From an interview on Cara Hoffman’s blog:
“When I went to Japan, I was looking for the textural details of the atomic bomb experience for a novel. Three months into my visit, September 11th happened, and the testimonies changed. The atomic bomb survivors were shaken by the attacks, just as the rest of the world was, and as a result, they began to remember differently – which is to say, they recovered buried details of loss, of pain, and of love. At that moment, the tables turned. I was no longer seeking them out for their help; they wanted to talk to me so that I could be a witness to their experiences and a repository of their memories, their lost family members, their suffering. It was an incredible honor, and I do feel like I wrote the book, in part, for them: as a testament to those moments of connection and their trust in me. That is the closest I come to political.”
For the whole interview, click here. And look out for Cara’s debut, So Much Pretty, coming from S&S on March 15th.
For links to all articles and essays, check the sidebar.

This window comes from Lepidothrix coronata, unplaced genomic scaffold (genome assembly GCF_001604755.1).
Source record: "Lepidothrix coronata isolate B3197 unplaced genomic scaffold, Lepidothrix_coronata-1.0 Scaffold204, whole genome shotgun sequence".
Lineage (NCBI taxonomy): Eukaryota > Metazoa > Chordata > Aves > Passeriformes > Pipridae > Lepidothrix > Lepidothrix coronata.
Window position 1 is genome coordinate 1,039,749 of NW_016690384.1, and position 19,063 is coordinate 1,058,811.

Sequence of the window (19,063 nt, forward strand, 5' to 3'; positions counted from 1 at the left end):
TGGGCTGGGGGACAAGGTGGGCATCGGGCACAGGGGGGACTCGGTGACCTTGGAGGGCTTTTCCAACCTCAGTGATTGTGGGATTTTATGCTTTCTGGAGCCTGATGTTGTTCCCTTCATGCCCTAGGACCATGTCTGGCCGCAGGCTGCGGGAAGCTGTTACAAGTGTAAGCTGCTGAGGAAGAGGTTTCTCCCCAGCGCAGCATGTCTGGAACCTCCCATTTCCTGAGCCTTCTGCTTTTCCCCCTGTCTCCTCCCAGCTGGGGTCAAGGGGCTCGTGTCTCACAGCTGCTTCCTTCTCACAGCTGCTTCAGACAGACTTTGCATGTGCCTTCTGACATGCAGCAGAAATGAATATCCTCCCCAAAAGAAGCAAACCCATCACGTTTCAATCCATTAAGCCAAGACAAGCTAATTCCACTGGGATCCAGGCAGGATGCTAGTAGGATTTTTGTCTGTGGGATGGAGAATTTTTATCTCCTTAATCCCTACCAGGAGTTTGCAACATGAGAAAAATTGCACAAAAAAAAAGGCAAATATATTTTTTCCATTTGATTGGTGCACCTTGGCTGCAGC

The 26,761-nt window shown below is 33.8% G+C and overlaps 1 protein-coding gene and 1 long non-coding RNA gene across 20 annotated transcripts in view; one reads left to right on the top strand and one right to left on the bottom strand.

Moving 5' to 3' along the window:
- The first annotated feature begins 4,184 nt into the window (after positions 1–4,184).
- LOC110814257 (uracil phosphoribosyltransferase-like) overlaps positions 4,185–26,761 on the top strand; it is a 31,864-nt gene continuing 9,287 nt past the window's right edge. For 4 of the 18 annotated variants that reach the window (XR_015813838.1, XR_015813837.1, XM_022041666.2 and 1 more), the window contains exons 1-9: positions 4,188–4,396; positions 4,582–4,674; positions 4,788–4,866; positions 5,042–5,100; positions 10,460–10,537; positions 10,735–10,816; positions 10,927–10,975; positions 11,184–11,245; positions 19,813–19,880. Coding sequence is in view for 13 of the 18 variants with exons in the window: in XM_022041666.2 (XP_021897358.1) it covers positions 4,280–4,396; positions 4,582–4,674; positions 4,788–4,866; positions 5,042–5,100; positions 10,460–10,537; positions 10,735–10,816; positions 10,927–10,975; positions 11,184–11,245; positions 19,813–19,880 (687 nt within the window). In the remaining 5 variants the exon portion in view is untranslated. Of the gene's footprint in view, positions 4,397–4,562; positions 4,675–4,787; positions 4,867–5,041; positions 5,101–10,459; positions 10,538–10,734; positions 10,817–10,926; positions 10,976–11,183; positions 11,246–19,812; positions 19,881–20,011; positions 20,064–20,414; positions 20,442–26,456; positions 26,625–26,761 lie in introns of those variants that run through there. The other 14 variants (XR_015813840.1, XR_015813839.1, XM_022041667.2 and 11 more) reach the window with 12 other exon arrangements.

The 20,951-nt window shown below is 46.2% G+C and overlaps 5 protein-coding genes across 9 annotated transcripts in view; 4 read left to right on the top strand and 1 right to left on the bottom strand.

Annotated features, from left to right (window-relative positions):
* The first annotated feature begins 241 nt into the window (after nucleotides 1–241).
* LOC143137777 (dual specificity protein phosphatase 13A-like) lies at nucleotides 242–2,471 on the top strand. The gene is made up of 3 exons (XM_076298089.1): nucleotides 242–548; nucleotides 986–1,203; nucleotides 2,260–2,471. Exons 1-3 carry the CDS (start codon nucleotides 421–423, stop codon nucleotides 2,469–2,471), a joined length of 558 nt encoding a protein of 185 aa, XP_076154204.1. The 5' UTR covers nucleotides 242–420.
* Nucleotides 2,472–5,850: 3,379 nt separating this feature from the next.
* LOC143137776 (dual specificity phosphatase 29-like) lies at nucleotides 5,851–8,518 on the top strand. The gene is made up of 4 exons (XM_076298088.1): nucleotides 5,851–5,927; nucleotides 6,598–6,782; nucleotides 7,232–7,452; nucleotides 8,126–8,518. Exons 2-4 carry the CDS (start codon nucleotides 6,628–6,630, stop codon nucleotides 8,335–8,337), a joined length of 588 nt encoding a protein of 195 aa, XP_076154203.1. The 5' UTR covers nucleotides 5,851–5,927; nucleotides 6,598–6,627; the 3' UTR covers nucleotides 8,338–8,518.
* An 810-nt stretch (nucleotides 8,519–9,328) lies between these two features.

A panel discussion and a reading before the awards ceremony. Here are the details. All open to the public.
NBCC Finalists in Conversation at The Graduate Center
March 08, 2011 7:00 pm
Elebash Recital Hall, The Graduate Center, CUNY Fifth Avenue
between 34th and 35th New York, NY
NBCC biography and autobiography finalists in conversation with biography chair Eric Banks and autobiography co chair Rigoberto Gonzalez. With biography finalists Sarah Bakewell and Yunte Huang, autobiography finalists Patti Smith, Rahna Reiko Rizzuto, and others. Hosted by Brenda Wineapple.
National Book Critics Circle Awards: Finalists Reading, 6:00 PM
March 09, 2011 6:00 pm
The New School 66 West 12th St New York, NY
The NBCC is posting a review of each nominated book for this year’s awards. It is a great way to get a sense of them all, and decide which ones you are going to buy and read. Today’s entry:
“The many avenues of Hiroshima in the Morning–explorations of history, of culture, of family, of self–ebb and flow to deliver a stunning portrait of survival. Rizzuto’s writing is lyrical and moving, transcendent and beautiful, yet it constructs a robust narrative that does not succumb to the gravity of the world events that inform it.
Above all, Rizzuto’s gorgeous and hard-won memoir is an exploration of story. How we shape it and how it shapes us, how it imprisons us though eventually, mercifully, it liberates us: “How we tell our stories makes all the difference. They are where we store our tears, where the eventual healing lies… What September 11 gave to the hibakushas, and what they gave in turn to me, is a way to re-enter memory.”
Read the entire article here.
More praise for Hiroshima in the Morning can be found here.